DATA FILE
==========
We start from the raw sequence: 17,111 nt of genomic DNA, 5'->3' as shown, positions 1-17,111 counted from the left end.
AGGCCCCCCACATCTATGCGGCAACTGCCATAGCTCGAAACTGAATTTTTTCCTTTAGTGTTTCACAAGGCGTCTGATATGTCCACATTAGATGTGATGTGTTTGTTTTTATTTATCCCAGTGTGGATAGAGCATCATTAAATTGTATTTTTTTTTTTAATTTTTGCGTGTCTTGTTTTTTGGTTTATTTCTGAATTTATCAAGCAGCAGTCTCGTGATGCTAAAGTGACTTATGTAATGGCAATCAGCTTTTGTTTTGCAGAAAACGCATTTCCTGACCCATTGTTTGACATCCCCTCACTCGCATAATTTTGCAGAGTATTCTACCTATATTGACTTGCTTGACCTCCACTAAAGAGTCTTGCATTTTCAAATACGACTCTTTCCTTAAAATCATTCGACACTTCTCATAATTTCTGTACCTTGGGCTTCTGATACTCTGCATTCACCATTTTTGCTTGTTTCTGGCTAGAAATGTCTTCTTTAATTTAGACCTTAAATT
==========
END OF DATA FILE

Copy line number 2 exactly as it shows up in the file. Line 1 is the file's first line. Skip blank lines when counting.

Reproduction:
AGGCCCCCCACATCTATGCGGCAACTGCCATAGCTCGAAACTGAATTTTTTCCTTTAGTGTTTCACAAGGCGTCTGATATGTCCACATTAGATGTGATGTGTTTGTTTTTATTTATCCCAGTGTGGATAGAGCATCATTAAATTGTATTTTTTTTTTTAATTTTTGCGTGTCTTGTTTTTTGGTTTATTTCTGAATTTATCAAGCAGCAGTCTCGTGATGCTAAAGTGACTTATGTAATGGCAATCAGCTTTTGTTTTGCAGAAAACGCATTTCCTGACCCATTGTTTGACATCCCCTCACTCGCATAATTTTGCAGAGTATTCTACCTATATTGACTTGCTTGACCTCCACTAAAGAGTCTTGCATTTTCAAATACGACTCTTTCCTTAAAATCATTCGACACTTCTCATAATTTCTGTACCTTGGGCTTCTGATACTCTGCATTCACCATTTTTGCTTGTTTCTGGCTAGAAATGTCTTCTTTAATTTAGACCTTAAATT